Whether or not you are a tennis fan there can be no arguing that the televised spectacle of Wimbledon attracts legions of dedicated followers. take the following statistics into account – 26 million viewers on BBC and 29.42 million eyes on ESPN. That is just the tip of the marketing iceberg. Companies that are focussed on taking their brands to a global audience are well aware that top-flight tennis viewers across the globe represent a huge marketing and product placement opportunity. And that is just Wimbledon. The French Open, the US Open and the Australian Open all represent the opportunity to capture what is, in essence, a captive audience.
So it is no wonder that some of the world’s largest brands take advantage of these tennis spectaculars. For many of them sponsoring tennis pros is the best way to ensure that their brand message gets out there.
For woman’s tennis, the top brands in the game are Nike (by an enormous margin) – they sponsor 43% of woman’s clothing. Adidas and Fila are bit players in comparison with 14% sponsorship each. there are other bit players such as Lotto and Yonex as well. The rest of the sponsorship market is fractured, with brands such as New Balance and Lacoste making up the numbers. When it comes to tennis rackets sponsors Wilson has the lions share with 34%, closely followed by Babolat and Yonex with 23% each. Head and Dunlop make up the rest of the field.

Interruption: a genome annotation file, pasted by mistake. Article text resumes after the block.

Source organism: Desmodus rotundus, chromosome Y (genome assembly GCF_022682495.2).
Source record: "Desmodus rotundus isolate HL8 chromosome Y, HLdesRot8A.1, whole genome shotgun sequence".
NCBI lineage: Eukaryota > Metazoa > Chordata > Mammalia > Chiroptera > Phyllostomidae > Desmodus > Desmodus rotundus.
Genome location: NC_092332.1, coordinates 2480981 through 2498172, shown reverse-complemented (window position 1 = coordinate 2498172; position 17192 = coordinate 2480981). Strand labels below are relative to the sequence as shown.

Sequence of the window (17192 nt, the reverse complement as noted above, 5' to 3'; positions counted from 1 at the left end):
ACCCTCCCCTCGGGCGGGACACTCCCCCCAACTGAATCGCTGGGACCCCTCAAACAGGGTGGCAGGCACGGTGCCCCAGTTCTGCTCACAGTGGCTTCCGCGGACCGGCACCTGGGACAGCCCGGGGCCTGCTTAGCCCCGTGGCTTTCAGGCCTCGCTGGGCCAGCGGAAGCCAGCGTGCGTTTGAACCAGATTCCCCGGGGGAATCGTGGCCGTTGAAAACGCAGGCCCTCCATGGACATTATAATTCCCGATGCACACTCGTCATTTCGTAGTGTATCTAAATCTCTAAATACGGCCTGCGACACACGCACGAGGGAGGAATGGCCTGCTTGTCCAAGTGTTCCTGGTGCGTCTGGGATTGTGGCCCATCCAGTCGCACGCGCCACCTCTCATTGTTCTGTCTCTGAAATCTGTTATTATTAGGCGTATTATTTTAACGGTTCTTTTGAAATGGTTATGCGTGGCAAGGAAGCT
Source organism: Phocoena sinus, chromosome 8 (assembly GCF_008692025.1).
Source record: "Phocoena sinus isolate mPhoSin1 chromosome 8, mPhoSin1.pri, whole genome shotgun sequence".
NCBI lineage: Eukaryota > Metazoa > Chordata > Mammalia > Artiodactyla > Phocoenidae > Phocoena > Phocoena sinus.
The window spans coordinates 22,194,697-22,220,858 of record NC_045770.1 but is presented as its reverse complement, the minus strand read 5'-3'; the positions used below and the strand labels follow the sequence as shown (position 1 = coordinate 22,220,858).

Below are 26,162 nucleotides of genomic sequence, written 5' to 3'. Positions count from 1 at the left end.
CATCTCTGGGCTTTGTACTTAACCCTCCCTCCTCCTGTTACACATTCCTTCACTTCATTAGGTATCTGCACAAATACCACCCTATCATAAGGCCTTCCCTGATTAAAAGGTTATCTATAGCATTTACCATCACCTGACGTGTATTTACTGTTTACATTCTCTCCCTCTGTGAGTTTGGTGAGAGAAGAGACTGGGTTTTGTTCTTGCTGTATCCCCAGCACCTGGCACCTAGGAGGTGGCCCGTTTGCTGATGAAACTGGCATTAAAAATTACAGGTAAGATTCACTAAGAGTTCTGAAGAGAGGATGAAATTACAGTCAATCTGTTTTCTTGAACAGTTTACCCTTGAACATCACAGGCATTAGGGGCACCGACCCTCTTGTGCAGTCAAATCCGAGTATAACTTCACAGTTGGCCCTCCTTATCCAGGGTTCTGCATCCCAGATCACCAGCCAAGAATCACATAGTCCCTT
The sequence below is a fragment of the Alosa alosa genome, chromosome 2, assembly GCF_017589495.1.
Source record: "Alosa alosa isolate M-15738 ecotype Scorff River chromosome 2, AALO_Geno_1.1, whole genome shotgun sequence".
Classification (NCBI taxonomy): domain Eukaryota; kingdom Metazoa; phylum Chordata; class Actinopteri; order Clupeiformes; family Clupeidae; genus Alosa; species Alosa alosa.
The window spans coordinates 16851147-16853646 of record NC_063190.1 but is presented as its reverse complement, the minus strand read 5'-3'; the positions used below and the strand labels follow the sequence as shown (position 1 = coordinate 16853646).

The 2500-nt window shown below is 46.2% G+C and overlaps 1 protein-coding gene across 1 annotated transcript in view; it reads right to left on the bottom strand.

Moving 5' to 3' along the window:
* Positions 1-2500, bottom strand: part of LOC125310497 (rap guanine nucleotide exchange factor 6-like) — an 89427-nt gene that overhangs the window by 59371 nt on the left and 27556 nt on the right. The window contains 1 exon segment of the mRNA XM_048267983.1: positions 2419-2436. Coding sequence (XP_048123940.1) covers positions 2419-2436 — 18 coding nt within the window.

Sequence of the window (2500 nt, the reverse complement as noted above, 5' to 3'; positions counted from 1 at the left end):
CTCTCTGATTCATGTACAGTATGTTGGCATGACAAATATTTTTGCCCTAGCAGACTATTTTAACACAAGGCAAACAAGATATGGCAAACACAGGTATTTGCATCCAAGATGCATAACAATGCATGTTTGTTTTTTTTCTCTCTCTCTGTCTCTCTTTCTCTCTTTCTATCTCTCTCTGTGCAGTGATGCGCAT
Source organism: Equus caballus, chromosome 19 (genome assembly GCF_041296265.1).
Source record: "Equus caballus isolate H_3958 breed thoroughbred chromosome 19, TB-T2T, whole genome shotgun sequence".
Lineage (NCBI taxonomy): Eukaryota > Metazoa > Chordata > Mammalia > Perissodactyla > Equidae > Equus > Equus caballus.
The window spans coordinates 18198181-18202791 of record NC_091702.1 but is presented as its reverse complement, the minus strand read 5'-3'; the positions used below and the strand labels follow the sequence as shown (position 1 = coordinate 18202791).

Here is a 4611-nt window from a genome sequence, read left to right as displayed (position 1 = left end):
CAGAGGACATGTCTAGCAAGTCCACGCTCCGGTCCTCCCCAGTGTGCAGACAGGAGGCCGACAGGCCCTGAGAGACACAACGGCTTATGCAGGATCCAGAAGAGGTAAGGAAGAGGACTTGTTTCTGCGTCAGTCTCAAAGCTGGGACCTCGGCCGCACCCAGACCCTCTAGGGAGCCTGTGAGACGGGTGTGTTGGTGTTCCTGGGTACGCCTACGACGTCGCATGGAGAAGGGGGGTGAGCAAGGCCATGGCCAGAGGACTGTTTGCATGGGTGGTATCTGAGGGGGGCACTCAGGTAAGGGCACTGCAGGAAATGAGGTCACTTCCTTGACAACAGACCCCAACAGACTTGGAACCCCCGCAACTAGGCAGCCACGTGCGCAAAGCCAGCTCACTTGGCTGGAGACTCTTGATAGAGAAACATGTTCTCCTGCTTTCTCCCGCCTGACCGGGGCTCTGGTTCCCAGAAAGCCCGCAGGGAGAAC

When it comes to men’s tennis the branding battle becomes more cutthroat. There are 11 different clothing brands that garner exposure from the televised spectacle of top-flight tennis. Nike sponsors 7 of the top 30 men’s players (23%) in the world – maintaining their dominance of the tennis brand landscape. Addidas is hot on their heels with their involvement with 5 of the best men’s tennis players on the planet. Asics and Lacoste have four players each in their sponsorship stable and Fila has 3. There are other brands such as Uniqlo and Tonex that make up the rest of the field.
When it comes to the sponsorship of men’s rackets the sponsorship field becomes more rarified with Wilson at the head of the pack, sponsoring 40% of the rackets used by world-class tennis players. Babolat has 20% of the marketing pie and Head 17%.
Sponsorship of top-flight tennis players is big business – not only for the brands, but for the players. For instance, Roger Federer’s old contract with Nike was reported to be valued at $10 million a year – it has since been renegotiated to a higher sum due to his switch to Uniqlo – that is now reported to be worth $300 million over a ten year period. Three times the value of his Nike contract. Nadal and female superstar Serena Williams have remained loyal to their sponsors – and the rewards have been astronomical.
It is obvious that the viewership of major tennis tournaments is an apple that is simply too ripe and juicy for major brands to ignore. For fans – the sheer excitement of major tournaments is a small price to pay for being bombarded by messaging from those brands.